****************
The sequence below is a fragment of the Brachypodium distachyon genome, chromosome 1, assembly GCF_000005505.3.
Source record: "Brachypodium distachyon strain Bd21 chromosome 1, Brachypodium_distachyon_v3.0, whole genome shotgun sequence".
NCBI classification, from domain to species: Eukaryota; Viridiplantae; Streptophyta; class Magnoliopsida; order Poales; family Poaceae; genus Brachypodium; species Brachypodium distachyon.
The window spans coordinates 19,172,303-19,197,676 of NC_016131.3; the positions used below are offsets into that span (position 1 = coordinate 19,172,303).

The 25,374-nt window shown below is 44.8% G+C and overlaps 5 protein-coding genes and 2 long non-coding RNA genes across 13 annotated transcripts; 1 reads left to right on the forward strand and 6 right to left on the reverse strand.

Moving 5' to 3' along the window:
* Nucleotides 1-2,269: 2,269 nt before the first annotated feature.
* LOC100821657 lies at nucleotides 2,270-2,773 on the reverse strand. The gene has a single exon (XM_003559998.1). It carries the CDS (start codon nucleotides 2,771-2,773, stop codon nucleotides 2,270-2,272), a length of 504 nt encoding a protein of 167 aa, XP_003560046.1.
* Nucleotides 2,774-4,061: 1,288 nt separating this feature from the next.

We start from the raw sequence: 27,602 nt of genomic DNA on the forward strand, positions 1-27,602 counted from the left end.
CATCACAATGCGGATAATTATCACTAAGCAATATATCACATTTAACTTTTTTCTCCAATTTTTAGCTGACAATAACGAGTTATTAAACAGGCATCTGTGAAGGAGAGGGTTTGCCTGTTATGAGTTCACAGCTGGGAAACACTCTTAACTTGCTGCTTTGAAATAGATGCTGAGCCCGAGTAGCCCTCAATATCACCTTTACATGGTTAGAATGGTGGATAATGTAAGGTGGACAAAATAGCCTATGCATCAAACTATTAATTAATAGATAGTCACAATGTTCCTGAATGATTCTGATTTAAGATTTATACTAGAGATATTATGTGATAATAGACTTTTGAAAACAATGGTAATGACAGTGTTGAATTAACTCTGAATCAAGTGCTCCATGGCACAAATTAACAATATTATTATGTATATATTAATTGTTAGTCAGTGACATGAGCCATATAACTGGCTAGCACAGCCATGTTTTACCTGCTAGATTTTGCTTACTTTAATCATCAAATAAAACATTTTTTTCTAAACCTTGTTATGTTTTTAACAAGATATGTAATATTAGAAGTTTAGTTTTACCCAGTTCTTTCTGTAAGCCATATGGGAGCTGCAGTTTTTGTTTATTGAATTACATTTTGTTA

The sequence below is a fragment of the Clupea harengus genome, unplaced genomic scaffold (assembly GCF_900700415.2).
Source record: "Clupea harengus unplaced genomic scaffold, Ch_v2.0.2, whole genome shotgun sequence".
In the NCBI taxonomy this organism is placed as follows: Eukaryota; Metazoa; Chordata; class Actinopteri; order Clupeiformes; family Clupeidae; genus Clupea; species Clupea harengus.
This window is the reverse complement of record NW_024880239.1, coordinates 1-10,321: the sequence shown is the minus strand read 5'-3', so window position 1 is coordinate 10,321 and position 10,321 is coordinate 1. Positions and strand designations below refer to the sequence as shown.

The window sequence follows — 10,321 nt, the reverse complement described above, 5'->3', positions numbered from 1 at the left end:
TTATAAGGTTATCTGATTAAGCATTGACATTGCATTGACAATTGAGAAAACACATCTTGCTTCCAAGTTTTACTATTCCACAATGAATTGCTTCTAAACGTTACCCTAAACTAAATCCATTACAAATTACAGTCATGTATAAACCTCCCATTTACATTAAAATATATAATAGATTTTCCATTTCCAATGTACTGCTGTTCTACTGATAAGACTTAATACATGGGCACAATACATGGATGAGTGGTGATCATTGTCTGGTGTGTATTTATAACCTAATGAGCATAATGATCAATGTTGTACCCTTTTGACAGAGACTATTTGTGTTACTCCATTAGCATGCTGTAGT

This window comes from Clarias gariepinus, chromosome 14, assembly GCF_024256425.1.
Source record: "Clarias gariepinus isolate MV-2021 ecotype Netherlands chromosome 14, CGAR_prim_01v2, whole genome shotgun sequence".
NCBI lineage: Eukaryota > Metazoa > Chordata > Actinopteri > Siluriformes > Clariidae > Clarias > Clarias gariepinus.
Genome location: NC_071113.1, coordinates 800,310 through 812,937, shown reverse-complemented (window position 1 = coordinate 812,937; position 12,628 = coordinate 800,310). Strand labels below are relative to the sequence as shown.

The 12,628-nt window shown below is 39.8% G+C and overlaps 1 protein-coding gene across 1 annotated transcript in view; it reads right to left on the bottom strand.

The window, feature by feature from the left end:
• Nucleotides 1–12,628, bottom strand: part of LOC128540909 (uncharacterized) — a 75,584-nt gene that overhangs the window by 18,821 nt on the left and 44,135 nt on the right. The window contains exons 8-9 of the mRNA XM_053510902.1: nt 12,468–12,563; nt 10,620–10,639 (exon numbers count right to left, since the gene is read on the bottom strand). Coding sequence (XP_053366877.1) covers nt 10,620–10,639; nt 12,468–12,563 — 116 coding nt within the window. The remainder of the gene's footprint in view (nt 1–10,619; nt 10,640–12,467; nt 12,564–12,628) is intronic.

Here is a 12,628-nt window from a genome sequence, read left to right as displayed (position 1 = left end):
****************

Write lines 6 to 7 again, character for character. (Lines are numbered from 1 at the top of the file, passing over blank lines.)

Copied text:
Moving 5' to 3' along the window:
* Nucleotides 1-2,269: 2,269 nt before the first annotated feature.